Filed Under: Preservation Archaeology Blog

Volunteerism

Jaye Smith at Painted Rocks
Thursday, February 16th, 2017

Jaye Smith, Archaeology Southwest member and volunteer (February 16, 2016)—Volunteerism—I have thought about this word and its true meaning many times over the past 4 years, and when I originally decided to devote my remaining time on this magnificent planet to volunteer full time in the archaeological sciences. Dictionary.com defines volunteerism as “the policy or […]



Filed Under: Preservation Archaeology Blog

Documenting Painted Rock Petroglyph Site

Orange Archaeologist Vest
Tuesday, February 14th, 2017

Fran Maiuri, Archaeology Southwest member and volunteer (February 14, 2017)—We’re in the middle of over 500 boulders with petroglyphs on them and we’re wearing bright orange vests that say ARCHAEOLOGIST. Five of us—Kirk Astroth, Carl Evertsbusch, Jaye Smith, and Lance Trask—are volunteering for Archaeologist Southwest, recording the Painted Rock Petroglyph site. This site is managed […]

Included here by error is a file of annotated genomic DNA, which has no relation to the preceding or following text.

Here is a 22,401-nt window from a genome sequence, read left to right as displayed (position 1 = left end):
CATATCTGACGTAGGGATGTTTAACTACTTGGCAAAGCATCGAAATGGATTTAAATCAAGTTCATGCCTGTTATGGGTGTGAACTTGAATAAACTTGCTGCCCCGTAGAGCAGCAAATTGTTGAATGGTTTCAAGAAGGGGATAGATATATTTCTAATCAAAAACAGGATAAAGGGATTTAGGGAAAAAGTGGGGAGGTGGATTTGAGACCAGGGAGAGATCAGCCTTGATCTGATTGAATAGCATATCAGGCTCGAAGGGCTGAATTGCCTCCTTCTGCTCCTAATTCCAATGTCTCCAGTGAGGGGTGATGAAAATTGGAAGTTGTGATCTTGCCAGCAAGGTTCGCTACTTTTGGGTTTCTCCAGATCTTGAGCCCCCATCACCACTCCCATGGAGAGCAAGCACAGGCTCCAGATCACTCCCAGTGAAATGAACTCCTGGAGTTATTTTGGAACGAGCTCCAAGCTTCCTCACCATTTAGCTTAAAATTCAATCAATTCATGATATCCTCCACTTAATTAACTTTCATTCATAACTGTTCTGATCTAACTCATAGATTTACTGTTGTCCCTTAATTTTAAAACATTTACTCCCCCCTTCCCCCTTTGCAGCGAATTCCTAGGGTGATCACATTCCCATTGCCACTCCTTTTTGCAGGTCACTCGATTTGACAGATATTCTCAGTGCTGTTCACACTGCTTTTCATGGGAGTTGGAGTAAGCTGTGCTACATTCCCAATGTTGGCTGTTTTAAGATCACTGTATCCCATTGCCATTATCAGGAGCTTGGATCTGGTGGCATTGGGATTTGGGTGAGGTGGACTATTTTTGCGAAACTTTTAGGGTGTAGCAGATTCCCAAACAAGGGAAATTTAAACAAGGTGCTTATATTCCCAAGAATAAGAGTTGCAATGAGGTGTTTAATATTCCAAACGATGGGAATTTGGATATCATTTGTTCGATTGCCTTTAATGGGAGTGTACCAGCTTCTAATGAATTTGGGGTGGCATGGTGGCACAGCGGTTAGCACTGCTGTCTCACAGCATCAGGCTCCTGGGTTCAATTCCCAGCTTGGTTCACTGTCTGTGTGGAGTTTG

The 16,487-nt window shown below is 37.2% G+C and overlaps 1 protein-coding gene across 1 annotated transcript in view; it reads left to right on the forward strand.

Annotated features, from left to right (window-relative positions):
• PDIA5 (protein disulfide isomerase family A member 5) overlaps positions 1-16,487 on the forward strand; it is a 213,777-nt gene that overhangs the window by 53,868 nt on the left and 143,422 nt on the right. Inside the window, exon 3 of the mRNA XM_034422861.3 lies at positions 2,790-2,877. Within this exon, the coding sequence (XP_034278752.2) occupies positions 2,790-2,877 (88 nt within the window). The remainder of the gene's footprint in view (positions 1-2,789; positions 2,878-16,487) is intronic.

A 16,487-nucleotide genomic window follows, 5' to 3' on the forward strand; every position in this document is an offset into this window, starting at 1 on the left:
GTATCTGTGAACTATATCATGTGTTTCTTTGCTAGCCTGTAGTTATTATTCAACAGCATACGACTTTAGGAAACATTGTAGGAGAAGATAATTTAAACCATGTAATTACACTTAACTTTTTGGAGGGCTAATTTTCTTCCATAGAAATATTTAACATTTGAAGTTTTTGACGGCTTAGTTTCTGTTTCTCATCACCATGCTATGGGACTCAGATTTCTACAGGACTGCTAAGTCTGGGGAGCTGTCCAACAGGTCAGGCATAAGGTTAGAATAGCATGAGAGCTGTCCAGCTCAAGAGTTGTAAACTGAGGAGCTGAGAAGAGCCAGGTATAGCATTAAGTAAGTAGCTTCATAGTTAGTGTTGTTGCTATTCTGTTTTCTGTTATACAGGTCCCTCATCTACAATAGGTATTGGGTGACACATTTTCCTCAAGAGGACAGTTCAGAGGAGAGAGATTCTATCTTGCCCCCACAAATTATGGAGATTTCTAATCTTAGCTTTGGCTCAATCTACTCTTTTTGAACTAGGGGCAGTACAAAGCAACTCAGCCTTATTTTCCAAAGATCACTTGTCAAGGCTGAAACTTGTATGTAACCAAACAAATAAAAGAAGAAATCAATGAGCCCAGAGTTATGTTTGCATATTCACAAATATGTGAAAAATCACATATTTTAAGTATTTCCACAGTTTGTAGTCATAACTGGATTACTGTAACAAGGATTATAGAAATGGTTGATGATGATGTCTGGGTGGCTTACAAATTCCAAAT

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Celebrating a Mammoth Dust-Up in Bluff

Bluff Mammoth of Winter
Tuesday, December 20th, 2016

R. E. Burrillo, University of Utah San Juan County is no stranger to controversy. A divisive and tragic bust of archaeological looters took place in Blanding between 2007 and 2009. In 2014, a group of fed-up locals followed a county commissioner on an illegal “protest ride” through a popular canyon east of Blanding and Monticello that may or […]



Filed Under: Preservation Archaeology Blog

Learning the Secrets

Pinto Polychrome
Thursday, November 3rd, 2016